‘Like a lunatic asylum’: Inside Australia’s worst address
AS SYDNEY'S cafes start to fill up with Sunday crowds, chaos has already started to erupt in one of the city's most notorious public housing blocks, which has cast a darkened shadow over the fringes of Redfern for decades.
A 52-year-old man has barricaded himself inside his apartment with a weapon and threatened to kill himself. New South Wales Police officers swoop on the site and a siege ensues until the man finally surrenders about 1.20pm, on January 20. He's arrested without incident and "conveyed to hospital for an assessment".
But not all calls that police respond to at the site over the next few hours end as well.
Before the day is over, Jimm Wallace Kihara, 45, allegedly throws a 39-year-old woman off his first floor balcony. She smashes into the concrete below and sustains serious injuries, including multiple fractures, about 9.20pm.
When emergency services attend, a 34-year-old man, in a third unrelated incident, allegedly wields a cricket bat and unleashes his fury on a parked police car in an unprovoked attack. He's arrested and taken for a mental health assessment before being charged with malicious damage.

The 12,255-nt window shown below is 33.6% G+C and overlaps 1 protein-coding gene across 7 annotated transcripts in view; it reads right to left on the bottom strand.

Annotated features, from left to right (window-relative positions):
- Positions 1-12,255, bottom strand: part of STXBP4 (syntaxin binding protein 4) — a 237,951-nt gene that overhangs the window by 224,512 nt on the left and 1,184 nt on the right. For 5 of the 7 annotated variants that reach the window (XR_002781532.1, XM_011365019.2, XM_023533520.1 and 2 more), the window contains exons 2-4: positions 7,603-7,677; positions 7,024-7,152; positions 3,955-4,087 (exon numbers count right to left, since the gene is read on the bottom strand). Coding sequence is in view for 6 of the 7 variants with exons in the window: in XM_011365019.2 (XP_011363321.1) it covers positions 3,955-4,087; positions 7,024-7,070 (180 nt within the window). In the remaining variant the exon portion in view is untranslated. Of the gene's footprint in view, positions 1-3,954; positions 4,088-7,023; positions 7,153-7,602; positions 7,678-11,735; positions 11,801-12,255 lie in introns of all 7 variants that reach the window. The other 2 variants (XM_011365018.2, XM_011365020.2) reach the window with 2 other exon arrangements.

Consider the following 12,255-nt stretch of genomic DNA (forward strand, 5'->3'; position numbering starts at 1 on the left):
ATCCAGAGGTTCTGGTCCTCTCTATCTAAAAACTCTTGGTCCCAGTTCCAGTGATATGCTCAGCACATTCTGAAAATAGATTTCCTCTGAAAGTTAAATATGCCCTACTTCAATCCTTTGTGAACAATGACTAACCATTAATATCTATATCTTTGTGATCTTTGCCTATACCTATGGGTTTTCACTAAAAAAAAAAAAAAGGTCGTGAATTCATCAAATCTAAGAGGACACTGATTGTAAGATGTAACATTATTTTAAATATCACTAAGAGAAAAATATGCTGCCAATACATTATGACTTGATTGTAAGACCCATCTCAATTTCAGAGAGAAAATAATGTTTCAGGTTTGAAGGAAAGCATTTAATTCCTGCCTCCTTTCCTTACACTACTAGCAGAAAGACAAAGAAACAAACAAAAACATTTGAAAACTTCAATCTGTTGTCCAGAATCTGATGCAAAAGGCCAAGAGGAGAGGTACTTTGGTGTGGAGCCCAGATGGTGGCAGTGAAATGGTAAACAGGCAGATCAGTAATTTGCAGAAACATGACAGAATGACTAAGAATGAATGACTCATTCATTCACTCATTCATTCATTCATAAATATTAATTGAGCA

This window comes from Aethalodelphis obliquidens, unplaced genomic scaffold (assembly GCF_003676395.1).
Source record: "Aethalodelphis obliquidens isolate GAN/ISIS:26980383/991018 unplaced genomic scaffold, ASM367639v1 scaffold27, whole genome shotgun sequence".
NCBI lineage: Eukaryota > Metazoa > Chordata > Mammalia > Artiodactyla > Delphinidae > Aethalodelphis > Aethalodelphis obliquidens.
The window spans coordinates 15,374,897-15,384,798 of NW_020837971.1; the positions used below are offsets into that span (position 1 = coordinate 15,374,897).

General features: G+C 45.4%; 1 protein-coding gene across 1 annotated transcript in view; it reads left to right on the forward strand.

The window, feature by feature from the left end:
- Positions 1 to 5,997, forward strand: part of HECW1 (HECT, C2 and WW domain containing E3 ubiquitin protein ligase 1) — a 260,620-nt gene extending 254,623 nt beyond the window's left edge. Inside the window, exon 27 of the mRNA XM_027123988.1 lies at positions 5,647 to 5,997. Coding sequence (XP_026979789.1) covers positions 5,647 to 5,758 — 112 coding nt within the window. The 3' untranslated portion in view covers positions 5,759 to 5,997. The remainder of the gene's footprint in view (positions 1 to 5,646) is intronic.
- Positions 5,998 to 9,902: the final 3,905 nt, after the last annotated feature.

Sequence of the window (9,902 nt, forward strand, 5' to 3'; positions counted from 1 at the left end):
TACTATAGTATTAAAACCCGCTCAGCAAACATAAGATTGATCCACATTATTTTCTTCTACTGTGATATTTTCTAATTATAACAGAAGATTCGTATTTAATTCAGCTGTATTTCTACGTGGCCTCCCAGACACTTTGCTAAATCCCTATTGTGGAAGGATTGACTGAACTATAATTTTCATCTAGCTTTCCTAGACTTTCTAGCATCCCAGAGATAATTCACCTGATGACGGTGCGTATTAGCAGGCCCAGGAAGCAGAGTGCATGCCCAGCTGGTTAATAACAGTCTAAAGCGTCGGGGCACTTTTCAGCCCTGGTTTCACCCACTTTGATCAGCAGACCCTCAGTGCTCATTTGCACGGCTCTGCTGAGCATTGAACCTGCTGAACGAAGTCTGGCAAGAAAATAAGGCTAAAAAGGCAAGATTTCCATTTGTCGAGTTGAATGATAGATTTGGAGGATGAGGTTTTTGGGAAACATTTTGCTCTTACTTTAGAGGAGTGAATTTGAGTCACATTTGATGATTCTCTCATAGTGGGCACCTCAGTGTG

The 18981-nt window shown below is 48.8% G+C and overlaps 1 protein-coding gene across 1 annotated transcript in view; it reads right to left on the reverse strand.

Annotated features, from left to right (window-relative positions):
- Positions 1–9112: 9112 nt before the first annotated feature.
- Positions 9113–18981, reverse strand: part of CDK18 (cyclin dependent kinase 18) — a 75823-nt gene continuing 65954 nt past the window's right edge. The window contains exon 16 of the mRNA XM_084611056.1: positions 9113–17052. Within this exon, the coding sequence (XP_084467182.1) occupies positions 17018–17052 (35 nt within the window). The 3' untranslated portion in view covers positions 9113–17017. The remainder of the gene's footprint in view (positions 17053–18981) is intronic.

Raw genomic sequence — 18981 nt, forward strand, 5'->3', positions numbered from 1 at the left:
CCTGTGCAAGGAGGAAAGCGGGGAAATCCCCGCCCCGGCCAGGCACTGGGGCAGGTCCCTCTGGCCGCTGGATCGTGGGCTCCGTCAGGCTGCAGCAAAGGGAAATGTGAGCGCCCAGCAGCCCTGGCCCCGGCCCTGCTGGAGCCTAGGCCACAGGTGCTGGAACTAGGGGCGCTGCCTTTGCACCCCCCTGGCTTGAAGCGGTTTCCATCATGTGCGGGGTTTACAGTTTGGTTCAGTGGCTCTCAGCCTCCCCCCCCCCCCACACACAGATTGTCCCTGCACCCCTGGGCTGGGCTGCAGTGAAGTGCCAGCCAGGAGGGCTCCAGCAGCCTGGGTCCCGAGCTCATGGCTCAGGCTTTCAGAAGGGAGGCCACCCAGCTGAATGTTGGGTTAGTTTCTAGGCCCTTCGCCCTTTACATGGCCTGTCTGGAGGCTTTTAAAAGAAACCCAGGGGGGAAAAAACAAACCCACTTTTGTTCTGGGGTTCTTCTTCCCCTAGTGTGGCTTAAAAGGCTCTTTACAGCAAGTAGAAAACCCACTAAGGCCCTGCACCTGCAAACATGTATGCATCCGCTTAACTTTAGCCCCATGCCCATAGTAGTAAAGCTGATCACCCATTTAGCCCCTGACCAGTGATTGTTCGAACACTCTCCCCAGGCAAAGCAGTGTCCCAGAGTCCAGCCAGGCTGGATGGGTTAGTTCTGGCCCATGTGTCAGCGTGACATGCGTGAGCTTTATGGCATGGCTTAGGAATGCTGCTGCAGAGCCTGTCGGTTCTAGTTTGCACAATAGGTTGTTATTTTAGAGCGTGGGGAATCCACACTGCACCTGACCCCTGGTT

Meanwhile, officers roll out police tape and set up a crime scene where the woman who was lobbed off the balcony landed, as she's taken to hospital in a stable condition. Within hours, the man accused of carrying out the attack is charged with causing wounding/grievous bodily harm to person with intent to murder and later refused bail to next appear in court in March.
It's just another day in Kendall tower - one of three identical public housing blocks on Morehead St in Redfern. The high density towers of about 600 households make up a place of poverty, dysfunction and entrenched disadvantage dumped in the middle of one of Sydney's inner city suburbs.
Top floor apartments boast sweeping views of the city's skyline. But the outward splendour is a far cry from the violence, drugs, alcohol abuse, vandalism, anti-social behaviour and tragedy that has plagued the lives of many who reside inside the block.
The 17 storey buildings are most commonly known as the Three Sisters but have also earned the nickname "suicide towers" because of the numerous residents who have met non-suspicious, untimely deaths on site.
A diverse mix of residents including pensioners, low income earners and the unemployed, criminals, former prisoners and drug addicts, call this place home. The majority of residents are aged over 50 and many have nowhere else to go.